On June 16, 2016, the U.S. Supreme Court in Universal Health Services v. United States ex rel. Escobar1 unanimously upheld the implied certification theory of False Claims Act (FCA) liability. The Court ruled that a party can be liable under the FCA when submitting a claim that makes specific representations about the goods or services provided but knowingly fails to disclose noncompliance with material statutory, regulatory or contractual requirements that makes the representations materially misleading with respect to the goods or services provided. Justice Clarence Thomas delivered the opinion of the Court.
Summary of Opinion
The implied certification theory under the FCA has become one of the primary tools by which the United States and whistleblowers pursue allegedly fraudulent conduct, particularly in the health care and defense industries, where there are myriad statutes and regulations governing underlying contracts. In its broadest context, the implied certification theory allows a plaintiff to bring a FCA claim based on alleged noncompliance with a statute, regulation or contractual provision without having to allege that the defendant explicitly misrepresented its compliance with that particular requirement when submitting a claim to the government for payment. The U.S. Court of Appeals for the 7th Circuit had rejected the theory entirely, others had limited the theory’s scope to requirements that were express prerequisites for payment and still others — including the U.S. Court of Appeals for the 1st Circuit — had taken a more expansive view. The Court resolved this circuit split by finding the theory viable and setting out the general requirements that would trigger liability.
In United States ex rel. Escobar v. Universal Health Services, the plaintiffs alleged that a health care provider submitted reimbursement claims for counseling and other mental health services but failed to disclose material violations of regulations governing the treating professionals’ qualifications and licensing requirements. The district court dismissed the action, holding that the relator had failed to state a claim because the alleged regulatory violations were not an express condition of payment. The 1st Circuit reversed, holding that every submission of a claim implicitly represents compliance with relevant regulations and that any undisclosed violation of a precondition of payment renders a claim false within the meaning of the FCA. In this case, the express language of the regulations established that compliance was a material condition of payment. The Supreme Court reversed and remanded the action for analysis consistent with its requirements for a viable implied certification claim under the FCA.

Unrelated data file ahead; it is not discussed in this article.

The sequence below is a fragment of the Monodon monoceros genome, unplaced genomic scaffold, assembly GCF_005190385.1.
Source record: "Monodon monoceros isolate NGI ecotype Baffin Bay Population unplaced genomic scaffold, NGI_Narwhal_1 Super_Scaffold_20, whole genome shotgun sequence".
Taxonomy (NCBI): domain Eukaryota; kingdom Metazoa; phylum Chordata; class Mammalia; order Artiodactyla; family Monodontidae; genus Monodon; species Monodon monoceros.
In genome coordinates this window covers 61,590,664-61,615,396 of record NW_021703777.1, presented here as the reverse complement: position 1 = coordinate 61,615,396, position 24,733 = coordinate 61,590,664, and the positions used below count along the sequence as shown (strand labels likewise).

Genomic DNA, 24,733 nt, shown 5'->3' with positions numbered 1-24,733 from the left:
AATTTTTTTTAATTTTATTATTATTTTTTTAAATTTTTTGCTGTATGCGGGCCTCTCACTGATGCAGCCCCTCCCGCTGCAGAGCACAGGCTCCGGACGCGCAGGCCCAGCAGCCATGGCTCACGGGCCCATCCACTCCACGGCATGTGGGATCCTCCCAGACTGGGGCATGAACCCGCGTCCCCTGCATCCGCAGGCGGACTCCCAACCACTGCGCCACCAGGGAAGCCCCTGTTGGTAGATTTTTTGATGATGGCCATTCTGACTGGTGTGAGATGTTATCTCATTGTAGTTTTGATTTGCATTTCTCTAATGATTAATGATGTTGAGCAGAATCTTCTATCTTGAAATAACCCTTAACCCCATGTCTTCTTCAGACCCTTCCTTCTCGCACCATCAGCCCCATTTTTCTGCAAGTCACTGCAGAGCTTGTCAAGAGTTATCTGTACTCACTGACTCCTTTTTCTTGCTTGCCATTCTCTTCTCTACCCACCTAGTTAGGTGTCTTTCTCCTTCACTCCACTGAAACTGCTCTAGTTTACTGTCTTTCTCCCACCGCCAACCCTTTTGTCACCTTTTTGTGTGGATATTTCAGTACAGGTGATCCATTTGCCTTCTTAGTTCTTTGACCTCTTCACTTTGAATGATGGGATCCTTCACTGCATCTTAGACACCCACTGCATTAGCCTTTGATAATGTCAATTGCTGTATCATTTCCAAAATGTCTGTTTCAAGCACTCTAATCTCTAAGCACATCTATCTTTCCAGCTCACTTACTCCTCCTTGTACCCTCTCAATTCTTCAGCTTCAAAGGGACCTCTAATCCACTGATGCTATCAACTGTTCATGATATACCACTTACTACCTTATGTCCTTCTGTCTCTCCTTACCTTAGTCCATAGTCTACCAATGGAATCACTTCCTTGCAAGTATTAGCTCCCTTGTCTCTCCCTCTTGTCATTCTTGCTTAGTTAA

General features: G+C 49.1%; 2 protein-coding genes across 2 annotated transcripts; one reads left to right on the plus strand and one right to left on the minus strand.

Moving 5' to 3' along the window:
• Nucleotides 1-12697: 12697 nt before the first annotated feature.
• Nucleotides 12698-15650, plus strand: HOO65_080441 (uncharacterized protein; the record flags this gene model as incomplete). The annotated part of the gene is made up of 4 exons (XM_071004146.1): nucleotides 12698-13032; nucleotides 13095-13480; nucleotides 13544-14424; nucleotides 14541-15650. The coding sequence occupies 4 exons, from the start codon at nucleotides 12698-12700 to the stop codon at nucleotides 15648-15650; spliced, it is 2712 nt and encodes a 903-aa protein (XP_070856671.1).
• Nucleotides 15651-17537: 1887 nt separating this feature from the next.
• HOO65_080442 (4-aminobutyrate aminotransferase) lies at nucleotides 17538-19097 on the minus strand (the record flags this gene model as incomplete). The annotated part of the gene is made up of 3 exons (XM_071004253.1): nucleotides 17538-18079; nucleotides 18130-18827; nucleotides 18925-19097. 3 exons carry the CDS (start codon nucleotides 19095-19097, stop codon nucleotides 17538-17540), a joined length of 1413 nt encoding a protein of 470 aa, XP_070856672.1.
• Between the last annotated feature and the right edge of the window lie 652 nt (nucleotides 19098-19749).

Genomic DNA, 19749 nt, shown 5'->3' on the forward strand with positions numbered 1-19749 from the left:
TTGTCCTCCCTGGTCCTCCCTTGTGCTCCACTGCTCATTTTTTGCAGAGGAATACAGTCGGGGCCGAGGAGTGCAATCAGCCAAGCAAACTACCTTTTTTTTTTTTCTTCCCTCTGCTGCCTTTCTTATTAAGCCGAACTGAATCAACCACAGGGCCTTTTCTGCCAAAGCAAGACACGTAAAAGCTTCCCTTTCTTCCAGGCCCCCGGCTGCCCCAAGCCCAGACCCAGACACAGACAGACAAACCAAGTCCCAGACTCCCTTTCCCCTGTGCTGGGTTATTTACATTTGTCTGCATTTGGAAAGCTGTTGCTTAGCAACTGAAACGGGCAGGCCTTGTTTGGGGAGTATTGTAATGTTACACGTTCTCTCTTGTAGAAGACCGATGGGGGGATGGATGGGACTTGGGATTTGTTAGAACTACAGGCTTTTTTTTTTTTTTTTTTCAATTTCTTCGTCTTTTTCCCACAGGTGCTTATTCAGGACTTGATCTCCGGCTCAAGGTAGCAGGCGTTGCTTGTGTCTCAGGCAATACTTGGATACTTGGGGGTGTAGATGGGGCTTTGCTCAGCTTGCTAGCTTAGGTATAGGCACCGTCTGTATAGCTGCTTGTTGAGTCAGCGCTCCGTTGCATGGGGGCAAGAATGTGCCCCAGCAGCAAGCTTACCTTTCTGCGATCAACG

The Supreme Court held that the implied certification theory can be a basis for liability where at least two conditions are met: (i) the claim for payment must make specific representations about the goods or services provided, and (ii) the party’s failure to disclose noncompliance with material statutory, regulatory, or contractual requirements makes those representations misleading half-truths. The Court declined to consider whether all requests for payment imply that the billing party was entitled to payment, because it found the claims at issue in Escobar were more than just demands for payment. Specifically, the Court noted that the claims at issue were submitted with payment codes and provider identification numbers that represented that specific types of counseling were performed by providers with specific job titles. The Court found that these representations were misleading because the claims did not disclose that the health care provider had not met the basic staffing and licensing requirements for mental health facilities under state regulations.